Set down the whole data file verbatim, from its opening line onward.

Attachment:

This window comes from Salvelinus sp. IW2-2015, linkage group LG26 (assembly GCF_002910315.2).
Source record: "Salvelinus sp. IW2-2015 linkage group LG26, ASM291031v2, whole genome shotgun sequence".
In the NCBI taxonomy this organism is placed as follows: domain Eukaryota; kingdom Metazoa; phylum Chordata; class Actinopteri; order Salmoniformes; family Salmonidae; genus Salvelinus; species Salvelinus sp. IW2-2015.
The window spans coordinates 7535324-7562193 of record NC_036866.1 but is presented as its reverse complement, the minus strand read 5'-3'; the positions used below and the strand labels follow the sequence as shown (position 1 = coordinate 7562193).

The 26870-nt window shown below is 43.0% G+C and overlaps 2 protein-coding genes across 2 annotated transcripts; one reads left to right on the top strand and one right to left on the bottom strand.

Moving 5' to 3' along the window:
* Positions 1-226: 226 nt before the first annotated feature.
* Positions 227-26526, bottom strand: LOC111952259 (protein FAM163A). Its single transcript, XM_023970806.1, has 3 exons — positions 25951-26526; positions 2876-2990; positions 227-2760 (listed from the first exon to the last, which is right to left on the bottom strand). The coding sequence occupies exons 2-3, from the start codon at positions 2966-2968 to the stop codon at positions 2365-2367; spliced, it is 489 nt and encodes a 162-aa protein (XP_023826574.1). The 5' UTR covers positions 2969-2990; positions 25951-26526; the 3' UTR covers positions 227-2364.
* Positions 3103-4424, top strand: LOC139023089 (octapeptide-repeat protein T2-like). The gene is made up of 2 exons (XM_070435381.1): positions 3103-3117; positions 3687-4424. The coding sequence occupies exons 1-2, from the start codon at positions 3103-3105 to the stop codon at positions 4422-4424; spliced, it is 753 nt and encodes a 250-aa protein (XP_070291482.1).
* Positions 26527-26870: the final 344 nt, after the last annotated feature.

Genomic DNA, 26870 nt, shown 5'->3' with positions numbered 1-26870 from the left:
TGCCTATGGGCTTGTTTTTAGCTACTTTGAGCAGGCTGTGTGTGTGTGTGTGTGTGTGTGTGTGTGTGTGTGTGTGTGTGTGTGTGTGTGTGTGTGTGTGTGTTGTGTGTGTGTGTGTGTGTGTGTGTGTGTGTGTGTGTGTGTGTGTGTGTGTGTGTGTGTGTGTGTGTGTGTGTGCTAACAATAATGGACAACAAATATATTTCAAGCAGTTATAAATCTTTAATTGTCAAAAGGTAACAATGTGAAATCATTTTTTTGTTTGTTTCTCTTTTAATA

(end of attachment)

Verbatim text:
This window comes from Salvelinus sp. IW2-2015, linkage group LG26 (assembly GCF_002910315.2).
Source record: "Salvelinus sp. IW2-2015 linkage group LG26, ASM291031v2, whole genome shotgun sequence".
In the NCBI taxonomy this organism is placed as follows: domain Eukaryota; kingdom Metazoa; phylum Chordata; class Actinopteri; order Salmoniformes; family Salmonidae; genus Salvelinus; species Salvelinus sp. IW2-2015.
The window spans coordinates 7535324-7562193 of record NC_036866.1 but is presented as its reverse complement, the minus strand read 5'-3'; the positions used below and the strand labels follow the sequence as shown (position 1 = coordinate 7562193).

The 26870-nt window shown below is 43.0% G+C and overlaps 2 protein-coding genes across 2 annotated transcripts; one reads left to right on the top strand and one right to left on the bottom strand.

Moving 5' to 3' along the window:
* Positions 1-226: 226 nt before the first annotated feature.
* Positions 227-26526, bottom strand: LOC111952259 (protein FAM163A). Its single transcript, XM_023970806.1, has 3 exons — positions 25951-26526; positions 2876-2990; positions 227-2760 (listed from the first exon to the last, which is right to left on the bottom strand). The coding sequence occupies exons 2-3, from the start codon at positions 2966-2968 to the stop codon at positions 2365-2367; spliced, it is 489 nt and encodes a 162-aa protein (XP_023826574.1). The 5' UTR covers positions 2969-2990; positions 25951-26526; the 3' UTR covers positions 227-2364.
* Positions 3103-4424, top strand: LOC139023089 (octapeptide-repeat protein T2-like). The gene is made up of 2 exons (XM_070435381.1): positions 3103-3117; positions 3687-4424. The coding sequence occupies exons 1-2, from the start codon at positions 3103-3105 to the stop codon at positions 4422-4424; spliced, it is 753 nt and encodes a 250-aa protein (XP_070291482.1).
* Positions 26527-26870: the final 344 nt, after the last annotated feature.

Genomic DNA, 26870 nt, shown 5'->3' with positions numbered 1-26870 from the left:
TGCCTATGGGCTTGTTTTTAGCTACTTTGAGCAGGCTGTGTGTGTGTGTGTGTGTGTGTGTGTGTGTGTGTGTGTGTGTGTGTGTGTGTGTGTGTGTGTGTGTTGTGTGTGTGTGTGTGTGTGTGTGTGTGTGTGTGTGTGTGTGTGTGTGTGTGTGTGTGTGTGTGTGTGTGTGTGCTAACAATAATGGACAACAAATATATTTCAAGCAGTTATAAATCTTTAATTGTCAAAAGGTAACAATGTGAAATCATTTTTTTGTTTGTTTCTCTTTTAATA